Create public service jobs. It is time to put people to work in jobs that benefit local communities and make good use of human capital. This is a cost-effective way to create jobs in the public and nonprofit sectors. Congress funded jobs for 750,000 people in communities across the nation in 1978, and a bigger program is needed now. The jobs should pay prevailing wages, and be designed so they do not displace existing public employees. Such a p
rogram can be targeted at distressed communities. This sort of public service jobs creation program will be needed for many years to come as unemployment remains high.

Pass a new job tax credit to spur job creation in both the private and nonprofit sectors. It is possible to encourage a burst of hiring by providing refundable tax credits of 10-15% of wages for each new hire over the next two years. Employers who are uncertain about the near future could overcome their doubts and reluctance to hire if they were offered a substantial incentive.

Increase spending on infrastructure, especially school construction, maintenance, and repair. The $13 billion of Recovery Act highway and transit funds under contract have created 122,000 job months already, a number that is doubling each month. The nation’s schools could quickly and effectively spend $10 billion on repairs and maintenance alone, putting to work some of the million and a half construction workers who remain jobless.

Many members of Congress believe that the Recovery Act and the bailout of the financial sector have exhausted our ability to act or at least exhausted the public’s appetite for intervention. Neither is true.

The recent poll, Tracking the Recovery, commissioned by the Economic Policy Institute and conducted by Hart Research shows that the American people understand that more needs to be done. They believe the Recovery Act has helped, but they also want to see more direct action to create jobs. Large majorities support a public jobs program and job creation tax credits, and a majority supports more aid to the states. The public feels that Congress has helped the banks and financial institutions and should now act boldly to help average Americans find jobs. Given a choice between deficit reduction and more spending to create jobs, voters support more job creation by a two-to-one margin.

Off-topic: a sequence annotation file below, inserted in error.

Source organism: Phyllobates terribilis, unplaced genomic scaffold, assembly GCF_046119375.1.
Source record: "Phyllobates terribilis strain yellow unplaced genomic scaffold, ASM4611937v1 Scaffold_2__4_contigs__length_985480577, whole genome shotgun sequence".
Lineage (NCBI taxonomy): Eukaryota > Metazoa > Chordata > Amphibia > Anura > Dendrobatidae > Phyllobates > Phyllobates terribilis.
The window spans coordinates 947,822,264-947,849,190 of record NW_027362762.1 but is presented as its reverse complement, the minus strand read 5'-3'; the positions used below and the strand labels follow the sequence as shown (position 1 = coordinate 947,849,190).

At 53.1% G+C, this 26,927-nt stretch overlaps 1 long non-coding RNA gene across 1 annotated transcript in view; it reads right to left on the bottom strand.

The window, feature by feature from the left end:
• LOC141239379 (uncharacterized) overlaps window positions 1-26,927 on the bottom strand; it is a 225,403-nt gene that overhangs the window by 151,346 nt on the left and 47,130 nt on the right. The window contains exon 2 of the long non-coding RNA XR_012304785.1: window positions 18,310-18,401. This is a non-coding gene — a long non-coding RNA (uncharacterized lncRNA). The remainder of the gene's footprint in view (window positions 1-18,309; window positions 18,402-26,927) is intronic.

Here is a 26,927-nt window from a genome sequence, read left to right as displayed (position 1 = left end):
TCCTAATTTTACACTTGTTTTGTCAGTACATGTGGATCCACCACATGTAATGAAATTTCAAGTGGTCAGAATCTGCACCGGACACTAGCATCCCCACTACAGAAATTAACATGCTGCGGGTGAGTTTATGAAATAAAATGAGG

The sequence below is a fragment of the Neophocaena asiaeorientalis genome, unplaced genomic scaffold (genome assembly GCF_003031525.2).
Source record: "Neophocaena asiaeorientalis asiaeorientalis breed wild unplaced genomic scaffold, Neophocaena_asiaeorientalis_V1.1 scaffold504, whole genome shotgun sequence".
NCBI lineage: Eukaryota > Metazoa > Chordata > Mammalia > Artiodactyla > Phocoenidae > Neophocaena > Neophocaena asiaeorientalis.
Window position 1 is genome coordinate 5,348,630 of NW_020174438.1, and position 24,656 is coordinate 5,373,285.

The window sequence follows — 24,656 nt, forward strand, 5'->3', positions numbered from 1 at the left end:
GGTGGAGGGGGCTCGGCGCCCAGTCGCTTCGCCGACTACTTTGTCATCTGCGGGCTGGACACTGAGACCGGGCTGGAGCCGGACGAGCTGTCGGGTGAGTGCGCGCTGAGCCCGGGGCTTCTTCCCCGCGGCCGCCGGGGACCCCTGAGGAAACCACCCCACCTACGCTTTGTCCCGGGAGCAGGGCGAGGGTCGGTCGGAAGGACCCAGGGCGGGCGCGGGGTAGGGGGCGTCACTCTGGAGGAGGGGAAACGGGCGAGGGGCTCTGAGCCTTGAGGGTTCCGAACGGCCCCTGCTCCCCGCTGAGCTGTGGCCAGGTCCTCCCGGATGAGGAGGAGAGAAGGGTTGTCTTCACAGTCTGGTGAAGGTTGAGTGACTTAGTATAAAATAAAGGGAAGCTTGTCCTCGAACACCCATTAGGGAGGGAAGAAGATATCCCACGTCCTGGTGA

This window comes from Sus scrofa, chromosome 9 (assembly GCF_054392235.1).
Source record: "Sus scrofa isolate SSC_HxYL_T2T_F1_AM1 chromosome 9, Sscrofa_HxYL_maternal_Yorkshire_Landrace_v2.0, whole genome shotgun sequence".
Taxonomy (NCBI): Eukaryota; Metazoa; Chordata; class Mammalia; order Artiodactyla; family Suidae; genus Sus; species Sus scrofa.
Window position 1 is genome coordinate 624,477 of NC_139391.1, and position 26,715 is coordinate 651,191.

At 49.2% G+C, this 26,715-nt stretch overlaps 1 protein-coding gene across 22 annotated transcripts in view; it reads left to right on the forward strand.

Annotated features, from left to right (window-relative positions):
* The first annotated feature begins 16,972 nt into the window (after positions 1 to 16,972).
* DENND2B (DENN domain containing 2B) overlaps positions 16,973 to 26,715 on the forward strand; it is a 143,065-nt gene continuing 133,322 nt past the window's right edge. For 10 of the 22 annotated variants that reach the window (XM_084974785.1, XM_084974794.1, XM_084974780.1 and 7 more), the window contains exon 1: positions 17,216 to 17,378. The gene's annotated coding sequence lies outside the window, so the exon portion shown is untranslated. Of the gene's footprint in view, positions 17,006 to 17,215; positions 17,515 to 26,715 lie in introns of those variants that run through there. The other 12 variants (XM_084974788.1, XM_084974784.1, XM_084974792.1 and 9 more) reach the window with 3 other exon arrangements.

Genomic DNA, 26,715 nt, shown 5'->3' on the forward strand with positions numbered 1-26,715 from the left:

As a matter of pure economics, the government’s anti-recession spending so far has been less than half as large as pure Keynesian analysis calls for. University of California Berkeley Professor of Economics J. Bradford DeLong and Nobel Laureate Paul Krugman argue that we cannot afford not to make another large investment to accelerate GDP growth. These economists maintain that failure to intervene further could result in a “lost decade” of economic stagnation like Japan saw in the 1990s. The long-term costs of an extended recession will far outweigh the additional interest payments on the national debt required to fund a major intervention. Some of those costs are set out in the report, Economic Scarring: The Long-Term Impacts of the Recession, by EPI’s Research and Policy Director John Irons. The primary reason we have a large fiscal deficit at this point is that we are in a major recession. The best way to tackle the deficit is to generate more jobs and get us firmly on a path to recovery.

The Deficit Dimension

Any effort to generate jobs through additional spending or a jobs tax credit, will raise the fiscal deficit for the next year or two. This is entirely appropriate in the context of this Great Recession, and will not damage the economy. In fact, it will prevent the damage to future growth that occurs as a result of the recession’s impact on children’s learning, lost innovation, and reduced investments.

A jobs package, however, can be deficit neutral or even deficit reducing over a 10-year period, even if it raises the deficit in the next two years. One good option is a jobs package coupled with a new financial transactions tax that takes effect in two years. Such a tax would be levied on both the buyers and sellers of all financial transactions, including stocks, bonds, derivatives and futures. This would be a very small sales tax on financial transactions in the range of 0.1% to 0.25%, and could produce revenues from $100 to $150 billion dollars each year. The finance sector was not only a major contributor to the recession and the resulting loss of jobs, but it has also helped to drive up the deficit because of the costs of the financial bailout, some of which will not be repaid. A financial transaction tax is a sensible vehicle to generate the revenues needed to support federal spending and to offset the costs of a current jobs package.


The country’s jobs crisis requires immediate attention. We need to help families weather this storm and do what we can to generate jobs and a robust recovery.

See more work by Lawrence Mishel